15 August 2012

From David Schweickart

About After Capitalism: Economic Democracy in Action --
"This is an amazing book, breathtaking in its range and ambition: an uncompromising critique of capitalism, an outline of new world economy centered on cooperatives and local, sustainable production, a theory of history, a compelling philosophical/spiritual vision, specific information about movements and experiments going on today all over the world, guidelines for getting involved, becoming a social activist and “spiritual revolutionary,” even slogans to write on your protest banners. And more. One need not agree with everything here to find this book a treasure-trove. Congratulations on a fine piece of work." - David Schweickart, Professor of Philosophy at Loyola University Chicago, author of (another book entitled) After Capitalism

13 August 2012

"Economic Freedom"?

A clever trick of neoliberal economists has been to call the license of individuals and corporations to amass wealth beyond measure “economic freedom,” as though it were equal to human rights. They claim the right to maximize one's wealth.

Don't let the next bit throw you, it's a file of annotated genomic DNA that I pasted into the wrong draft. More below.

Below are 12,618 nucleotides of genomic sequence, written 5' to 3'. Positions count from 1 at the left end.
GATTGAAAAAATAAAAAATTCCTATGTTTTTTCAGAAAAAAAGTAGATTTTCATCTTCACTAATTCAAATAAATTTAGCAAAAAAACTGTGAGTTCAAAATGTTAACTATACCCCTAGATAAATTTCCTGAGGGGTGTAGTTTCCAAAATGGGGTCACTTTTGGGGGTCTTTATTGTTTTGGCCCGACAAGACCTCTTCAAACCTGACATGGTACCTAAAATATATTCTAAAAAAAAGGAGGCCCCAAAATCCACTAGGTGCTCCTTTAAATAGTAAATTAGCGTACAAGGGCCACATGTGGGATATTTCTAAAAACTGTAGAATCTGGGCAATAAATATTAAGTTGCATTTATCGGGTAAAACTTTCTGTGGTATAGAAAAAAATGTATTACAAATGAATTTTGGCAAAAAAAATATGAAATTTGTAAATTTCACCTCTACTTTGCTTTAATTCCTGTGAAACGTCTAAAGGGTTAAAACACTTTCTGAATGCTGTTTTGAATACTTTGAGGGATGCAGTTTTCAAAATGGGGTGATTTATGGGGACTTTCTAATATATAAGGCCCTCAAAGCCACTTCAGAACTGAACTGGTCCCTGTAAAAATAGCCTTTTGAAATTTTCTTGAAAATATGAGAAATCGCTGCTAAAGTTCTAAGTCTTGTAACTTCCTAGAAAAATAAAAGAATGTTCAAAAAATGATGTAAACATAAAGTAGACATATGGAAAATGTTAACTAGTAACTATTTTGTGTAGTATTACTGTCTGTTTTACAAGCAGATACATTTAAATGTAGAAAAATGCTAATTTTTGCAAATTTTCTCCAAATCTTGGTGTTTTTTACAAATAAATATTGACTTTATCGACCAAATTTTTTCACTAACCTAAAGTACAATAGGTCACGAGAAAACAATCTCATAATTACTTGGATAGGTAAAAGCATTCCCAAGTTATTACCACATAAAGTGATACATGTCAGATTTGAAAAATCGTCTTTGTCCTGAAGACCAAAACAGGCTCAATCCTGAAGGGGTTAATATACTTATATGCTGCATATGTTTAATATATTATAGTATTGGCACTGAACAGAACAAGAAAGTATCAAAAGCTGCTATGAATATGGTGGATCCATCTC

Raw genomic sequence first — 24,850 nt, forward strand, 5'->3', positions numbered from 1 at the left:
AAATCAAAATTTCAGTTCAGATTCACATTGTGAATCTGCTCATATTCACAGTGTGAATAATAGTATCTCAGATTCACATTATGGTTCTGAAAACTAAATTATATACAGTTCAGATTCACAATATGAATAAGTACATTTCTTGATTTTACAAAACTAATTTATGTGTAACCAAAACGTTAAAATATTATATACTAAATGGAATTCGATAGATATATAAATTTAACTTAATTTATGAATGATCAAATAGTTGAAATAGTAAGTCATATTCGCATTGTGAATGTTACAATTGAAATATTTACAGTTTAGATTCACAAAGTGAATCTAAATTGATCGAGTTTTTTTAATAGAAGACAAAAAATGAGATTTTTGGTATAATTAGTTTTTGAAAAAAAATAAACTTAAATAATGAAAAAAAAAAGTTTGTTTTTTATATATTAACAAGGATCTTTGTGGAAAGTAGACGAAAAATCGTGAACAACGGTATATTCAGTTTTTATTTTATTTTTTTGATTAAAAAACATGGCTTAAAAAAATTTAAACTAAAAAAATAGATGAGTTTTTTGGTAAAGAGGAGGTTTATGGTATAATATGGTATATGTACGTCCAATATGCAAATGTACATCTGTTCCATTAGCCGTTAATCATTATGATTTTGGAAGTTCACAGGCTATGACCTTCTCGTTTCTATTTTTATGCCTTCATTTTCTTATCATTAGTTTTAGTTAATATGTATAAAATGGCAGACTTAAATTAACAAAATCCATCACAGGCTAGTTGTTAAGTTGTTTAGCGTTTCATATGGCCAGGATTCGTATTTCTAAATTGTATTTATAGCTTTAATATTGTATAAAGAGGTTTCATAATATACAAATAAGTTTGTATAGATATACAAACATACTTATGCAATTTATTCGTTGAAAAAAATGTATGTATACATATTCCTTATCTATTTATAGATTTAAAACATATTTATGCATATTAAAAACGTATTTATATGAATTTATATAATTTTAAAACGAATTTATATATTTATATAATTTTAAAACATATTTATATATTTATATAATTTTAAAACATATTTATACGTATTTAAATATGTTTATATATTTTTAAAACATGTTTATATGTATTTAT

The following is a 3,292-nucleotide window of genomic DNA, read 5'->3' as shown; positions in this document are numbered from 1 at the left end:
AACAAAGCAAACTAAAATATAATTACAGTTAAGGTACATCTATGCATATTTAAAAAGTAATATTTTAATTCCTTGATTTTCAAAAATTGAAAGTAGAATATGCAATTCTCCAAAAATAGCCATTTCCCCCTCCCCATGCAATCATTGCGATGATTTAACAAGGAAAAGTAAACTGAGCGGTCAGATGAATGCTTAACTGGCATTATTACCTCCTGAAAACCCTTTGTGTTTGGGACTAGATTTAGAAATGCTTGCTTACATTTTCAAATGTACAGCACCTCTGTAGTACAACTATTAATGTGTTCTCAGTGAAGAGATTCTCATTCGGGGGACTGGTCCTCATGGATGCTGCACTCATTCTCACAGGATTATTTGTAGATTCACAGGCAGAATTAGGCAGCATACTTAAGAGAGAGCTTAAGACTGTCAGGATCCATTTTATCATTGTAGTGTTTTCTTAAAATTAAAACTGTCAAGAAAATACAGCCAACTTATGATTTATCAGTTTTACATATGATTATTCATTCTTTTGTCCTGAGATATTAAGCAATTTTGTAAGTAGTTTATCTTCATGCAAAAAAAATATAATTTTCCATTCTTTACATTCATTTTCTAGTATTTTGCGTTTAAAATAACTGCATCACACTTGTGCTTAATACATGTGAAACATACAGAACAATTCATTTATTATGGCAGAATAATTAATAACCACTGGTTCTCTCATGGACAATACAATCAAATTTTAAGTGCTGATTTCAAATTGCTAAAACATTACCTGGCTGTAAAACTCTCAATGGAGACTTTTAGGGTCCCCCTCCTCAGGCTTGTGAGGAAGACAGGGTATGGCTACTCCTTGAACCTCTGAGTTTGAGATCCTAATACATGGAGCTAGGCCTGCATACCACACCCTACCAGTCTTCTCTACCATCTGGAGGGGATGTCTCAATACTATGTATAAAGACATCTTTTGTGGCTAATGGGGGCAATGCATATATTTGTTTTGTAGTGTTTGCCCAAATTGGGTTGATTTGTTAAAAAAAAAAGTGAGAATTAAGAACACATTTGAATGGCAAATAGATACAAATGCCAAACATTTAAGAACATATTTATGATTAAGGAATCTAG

The idea of “economic freedom” conflicts with the reality that the world’s resources are limited and that some actions limit the opportunities of others. In law, we grant individual rights only to the extent that they do not harm others. Prout includes this idea in economics.

excerpted from After Capitalism: Economic Democracy in Action by Dada Maheshvarananda (Puerto Rico: Innerworld Publications, 2012).

The chart below shows what percentage of jobs — about 1 in 4 in the United States — pay low wages and do not offer employment benefits like health insurance, retirement savings accounts, paid sick days or family leave. These low-wage jobs are replacing jobs that have historically supported a broad middle class.